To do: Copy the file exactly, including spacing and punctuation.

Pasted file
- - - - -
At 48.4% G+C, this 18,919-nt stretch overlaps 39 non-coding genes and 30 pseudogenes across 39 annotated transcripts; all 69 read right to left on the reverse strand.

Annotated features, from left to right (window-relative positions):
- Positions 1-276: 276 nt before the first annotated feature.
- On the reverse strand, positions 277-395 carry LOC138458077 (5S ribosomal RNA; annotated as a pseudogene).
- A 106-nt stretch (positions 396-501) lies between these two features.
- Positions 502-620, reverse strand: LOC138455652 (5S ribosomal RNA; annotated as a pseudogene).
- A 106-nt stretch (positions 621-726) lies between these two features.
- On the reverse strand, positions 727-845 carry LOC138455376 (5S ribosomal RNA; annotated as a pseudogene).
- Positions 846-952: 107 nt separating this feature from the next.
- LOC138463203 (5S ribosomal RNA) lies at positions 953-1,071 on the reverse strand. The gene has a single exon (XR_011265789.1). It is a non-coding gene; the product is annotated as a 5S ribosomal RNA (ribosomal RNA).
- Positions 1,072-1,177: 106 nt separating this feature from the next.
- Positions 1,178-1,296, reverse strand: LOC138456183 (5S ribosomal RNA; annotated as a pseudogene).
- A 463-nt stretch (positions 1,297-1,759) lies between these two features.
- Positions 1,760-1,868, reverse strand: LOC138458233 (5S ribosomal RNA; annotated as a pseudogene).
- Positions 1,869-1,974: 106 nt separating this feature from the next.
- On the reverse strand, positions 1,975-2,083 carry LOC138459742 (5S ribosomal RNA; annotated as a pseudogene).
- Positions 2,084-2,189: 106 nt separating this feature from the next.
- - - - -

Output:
At 48.4% G+C, this 18,919-nt stretch overlaps 39 non-coding genes and 30 pseudogenes across 39 annotated transcripts; all 69 read right to left on the reverse strand.

Annotated features, from left to right (window-relative positions):
- Positions 1-276: 276 nt before the first annotated feature.
- On the reverse strand, positions 277-395 carry LOC138458077 (5S ribosomal RNA; annotated as a pseudogene).
- A 106-nt stretch (positions 396-501) lies between these two features.
- Positions 502-620, reverse strand: LOC138455652 (5S ribosomal RNA; annotated as a pseudogene).
- A 106-nt stretch (positions 621-726) lies between these two features.
- On the reverse strand, positions 727-845 carry LOC138455376 (5S ribosomal RNA; annotated as a pseudogene).
- Positions 846-952: 107 nt separating this feature from the next.
- LOC138463203 (5S ribosomal RNA) lies at positions 953-1,071 on the reverse strand. The gene has a single exon (XR_011265789.1). It is a non-coding gene; the product is annotated as a 5S ribosomal RNA (ribosomal RNA).
- Positions 1,072-1,177: 106 nt separating this feature from the next.
- Positions 1,178-1,296, reverse strand: LOC138456183 (5S ribosomal RNA; annotated as a pseudogene).
- A 463-nt stretch (positions 1,297-1,759) lies between these two features.
- Positions 1,760-1,868, reverse strand: LOC138458233 (5S ribosomal RNA; annotated as a pseudogene).
- Positions 1,869-1,974: 106 nt separating this feature from the next.
- On the reverse strand, positions 1,975-2,083 carry LOC138459742 (5S ribosomal RNA; annotated as a pseudogene).
- Positions 2,084-2,189: 106 nt separating this feature from the next.